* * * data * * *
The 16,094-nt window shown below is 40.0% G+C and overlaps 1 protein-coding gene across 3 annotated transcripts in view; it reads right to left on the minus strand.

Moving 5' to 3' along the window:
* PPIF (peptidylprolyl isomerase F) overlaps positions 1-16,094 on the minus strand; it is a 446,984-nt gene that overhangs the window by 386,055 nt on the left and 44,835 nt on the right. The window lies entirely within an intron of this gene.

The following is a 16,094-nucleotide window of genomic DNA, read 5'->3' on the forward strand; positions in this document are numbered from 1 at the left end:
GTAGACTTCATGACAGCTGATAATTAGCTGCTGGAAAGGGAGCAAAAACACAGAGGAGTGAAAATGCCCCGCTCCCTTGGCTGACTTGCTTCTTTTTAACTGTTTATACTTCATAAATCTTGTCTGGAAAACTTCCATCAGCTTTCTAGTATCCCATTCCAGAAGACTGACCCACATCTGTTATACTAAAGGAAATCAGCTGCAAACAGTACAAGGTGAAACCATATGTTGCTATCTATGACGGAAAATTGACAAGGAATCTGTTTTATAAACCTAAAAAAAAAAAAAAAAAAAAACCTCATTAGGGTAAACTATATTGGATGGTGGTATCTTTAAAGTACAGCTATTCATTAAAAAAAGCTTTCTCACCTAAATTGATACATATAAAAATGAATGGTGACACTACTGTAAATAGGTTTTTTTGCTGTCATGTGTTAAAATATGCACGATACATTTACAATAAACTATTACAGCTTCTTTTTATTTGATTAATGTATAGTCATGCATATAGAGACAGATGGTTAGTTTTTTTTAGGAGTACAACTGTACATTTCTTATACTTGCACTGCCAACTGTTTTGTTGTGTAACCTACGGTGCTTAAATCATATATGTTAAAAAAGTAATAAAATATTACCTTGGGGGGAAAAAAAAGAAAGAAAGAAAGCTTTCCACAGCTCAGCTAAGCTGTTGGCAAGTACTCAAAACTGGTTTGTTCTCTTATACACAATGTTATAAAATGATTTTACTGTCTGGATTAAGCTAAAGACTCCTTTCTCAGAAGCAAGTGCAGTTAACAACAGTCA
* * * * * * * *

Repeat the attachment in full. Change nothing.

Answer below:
The 16,094-nt window shown below is 40.0% G+C and overlaps 1 protein-coding gene across 3 annotated transcripts in view; it reads right to left on the minus strand.

Moving 5' to 3' along the window:
* PPIF (peptidylprolyl isomerase F) overlaps positions 1-16,094 on the minus strand; it is a 446,984-nt gene that overhangs the window by 386,055 nt on the left and 44,835 nt on the right. The window lies entirely within an intron of this gene.

The following is a 16,094-nucleotide window of genomic DNA, read 5'->3' on the forward strand; positions in this document are numbered from 1 at the left end:
GTAGACTTCATGACAGCTGATAATTAGCTGCTGGAAAGGGAGCAAAAACACAGAGGAGTGAAAATGCCCCGCTCCCTTGGCTGACTTGCTTCTTTTTAACTGTTTATACTTCATAAATCTTGTCTGGAAAACTTCCATCAGCTTTCTAGTATCCCATTCCAGAAGACTGACCCACATCTGTTATACTAAAGGAAATCAGCTGCAAACAGTACAAGGTGAAACCATATGTTGCTATCTATGACGGAAAATTGACAAGGAATCTGTTTTATAAACCTAAAAAAAAAAAAAAAAAAAAACCTCATTAGGGTAAACTATATTGGATGGTGGTATCTTTAAAGTACAGCTATTCATTAAAAAAAGCTTTCTCACCTAAATTGATACATATAAAAATGAATGGTGACACTACTGTAAATAGGTTTTTTTGCTGTCATGTGTTAAAATATGCACGATACATTTACAATAAACTATTACAGCTTCTTTTTATTTGATTAATGTATAGTCATGCATATAGAGACAGATGGTTAGTTTTTTTTAGGAGTACAACTGTACATTTCTTATACTTGCACTGCCAACTGTTTTGTTGTGTAACCTACGGTGCTTAAATCATATATGTTAAAAAAGTAATAAAATATTACCTTGGGGGGAAAAAAAAGAAAGAAAGAAAGCTTTCCACAGCTCAGCTAAGCTGTTGGCAAGTACTCAAAACTGGTTTGTTCTCTTATACACAATGTTATAAAATGATTTTACTGTCTGGATTAAGCTAAAGACTCCTTTCTCAGAAGCAAGTGCAGTTAACAACAGTCA